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Question corner: Why would Jesus curse a fig tree?

Q: Why would Jesus curse a fig tree that was out of season for not producing fruit?

A: The Fathers of the Church taught that sacred Scripture could be understood on several different levels, and I think that may be the best approach to understanding this particular episode in Jesus’s life.

The story of Jesus cursing the fig tree is found in both the Gospel of Matthew (see Matthew 21:18-22) and Mark (Mark 11:12-25). In both versions of the story, Jesus and his disciples had been traveling when Jesus felt hungry and so approached a fig tree. But finding no fruit on the tree, Jesus curses the tree, saying: “May no one ever eat of your fruit again!” And to his disciples’ astonishment, the fig tree withers and dies at Jesus’s command. Mark’s Gospel gives us the additional details that “it was not the time for figs” as an explanation for why the tree was fruitless in the first place.

I think it is possible to engage with this Gospel on just the face-value level of the basic narrative. We know that Jesus was not only fully divine, but also fully human, “like us in all things but sin” (Hebrews 4:15). And we know from the Gospels that Jesus had human bodily needs; for example, he would become tired and need to rest or be thirsty and ask for a drink. Jesus also had human emotions, becoming sad at the death of a friend or even angry at times.

Therefore, I don’t think it would be wrong to see this episode as one more illustration of Jesus’s humanity – i.e., Jesus was hungry and then disappointed at the lack of figs. But even while this passage demonstrates his humanity, what seems to have impressed the disciples is how it demonstrated Jesus’s divine power over nature. St. Matthew’s account has the fig tree withering as soon as Jesus curses it, and goes on to say: “When the disciples saw this, they were amazed and said, ‘How was it that the fig tree withered immediately?’” And so I imagine it made sense for the Evangelists to include this story in their Gospels alongside the retelling of some of Jesus’s other miracles.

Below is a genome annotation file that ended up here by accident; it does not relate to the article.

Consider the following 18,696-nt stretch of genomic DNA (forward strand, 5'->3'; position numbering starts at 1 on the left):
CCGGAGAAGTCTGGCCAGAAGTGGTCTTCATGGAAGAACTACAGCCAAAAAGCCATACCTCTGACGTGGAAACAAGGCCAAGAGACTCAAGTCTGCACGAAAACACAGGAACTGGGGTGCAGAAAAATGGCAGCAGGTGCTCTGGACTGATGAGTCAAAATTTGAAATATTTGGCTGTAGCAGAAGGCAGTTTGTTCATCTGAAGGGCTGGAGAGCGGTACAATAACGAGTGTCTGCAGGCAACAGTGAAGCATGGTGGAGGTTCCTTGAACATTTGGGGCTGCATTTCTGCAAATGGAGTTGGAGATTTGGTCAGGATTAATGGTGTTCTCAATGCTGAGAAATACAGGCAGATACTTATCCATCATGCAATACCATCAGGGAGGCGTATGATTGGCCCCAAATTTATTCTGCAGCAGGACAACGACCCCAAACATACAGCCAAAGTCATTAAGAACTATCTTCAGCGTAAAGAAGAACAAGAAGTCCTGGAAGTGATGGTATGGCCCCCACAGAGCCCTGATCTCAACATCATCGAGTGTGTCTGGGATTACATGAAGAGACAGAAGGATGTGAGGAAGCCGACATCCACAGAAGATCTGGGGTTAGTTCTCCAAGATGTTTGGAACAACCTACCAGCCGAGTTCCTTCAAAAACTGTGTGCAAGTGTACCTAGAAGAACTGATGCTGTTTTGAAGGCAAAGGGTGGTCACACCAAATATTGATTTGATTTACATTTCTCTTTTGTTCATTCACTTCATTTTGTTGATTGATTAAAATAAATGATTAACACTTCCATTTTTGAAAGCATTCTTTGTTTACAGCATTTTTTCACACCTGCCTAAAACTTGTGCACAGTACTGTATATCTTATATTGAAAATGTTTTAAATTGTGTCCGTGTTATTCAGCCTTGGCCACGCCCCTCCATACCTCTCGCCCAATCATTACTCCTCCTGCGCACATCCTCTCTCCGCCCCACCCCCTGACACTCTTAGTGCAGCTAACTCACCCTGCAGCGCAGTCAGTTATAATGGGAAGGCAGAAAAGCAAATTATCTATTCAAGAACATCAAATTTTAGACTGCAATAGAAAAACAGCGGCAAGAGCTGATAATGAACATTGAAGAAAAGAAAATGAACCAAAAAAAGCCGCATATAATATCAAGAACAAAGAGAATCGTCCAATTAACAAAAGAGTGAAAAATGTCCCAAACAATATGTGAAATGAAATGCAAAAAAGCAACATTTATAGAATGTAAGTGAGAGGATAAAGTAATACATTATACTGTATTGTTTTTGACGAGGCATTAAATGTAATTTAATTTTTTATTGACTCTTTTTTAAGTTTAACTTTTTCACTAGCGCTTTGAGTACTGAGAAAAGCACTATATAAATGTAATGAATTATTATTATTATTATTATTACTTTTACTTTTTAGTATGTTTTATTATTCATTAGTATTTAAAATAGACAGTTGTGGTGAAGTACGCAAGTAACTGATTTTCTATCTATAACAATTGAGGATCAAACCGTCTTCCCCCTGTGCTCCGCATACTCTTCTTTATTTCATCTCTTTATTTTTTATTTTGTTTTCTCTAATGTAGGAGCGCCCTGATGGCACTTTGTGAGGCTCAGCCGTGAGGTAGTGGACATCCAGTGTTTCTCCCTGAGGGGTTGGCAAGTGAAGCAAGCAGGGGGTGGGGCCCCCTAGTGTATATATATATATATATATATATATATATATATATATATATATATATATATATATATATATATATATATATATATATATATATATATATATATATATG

But it is also possible to see a deeper prophetic meaning in Jesus’s action here. That is, Jesus was showing forth by this visible sign the necessity of “bearing good fruit” in our lives of faith, meaning that our knowledge of God and our religious practices must actually lead to our living lives of virtue and sincere love of God and of our neighbor.

We can see several “clues” to this deeper meaning in other places in Scripture. For instance, in St. Mark’s account, the story of Jesus cursing the fig tree is broken into two parts. First, Jesus observes the tree’s fruitlessness and curses it, and then he comes upon money changers in the Temple turning a “house of prayer” into a “den of thieves” (Mark 11:17). After Jesus and his disciples leave the Temple, they pass by the fig tree, and it is only then that the disciples notice it has died. The clear implication is that the money-changers, as those who would use the things of God for their own material gain, were like a tree that bore no good fruit.

And while Luke’s Gospel does not include a parallel account where Jesus is recalled as having cursed a fig tree, St. Luke does record a similar parable. In Luke 13:6-9, a gardener resolves to give a fruitless fig tree one last chance before cutting it down. The moral of this parable is that God will be patient and merciful in waiting for his people to be fruitful; but that we must also be mindful of our final judgment on the last day if we still fail to be fruitful despite the grace God has given us.

Jenna Marie Cooper, who holds a licentiate in canon law, is a consecrated virgin and a canonist whose column appears weekly at OSV News. Send your questions to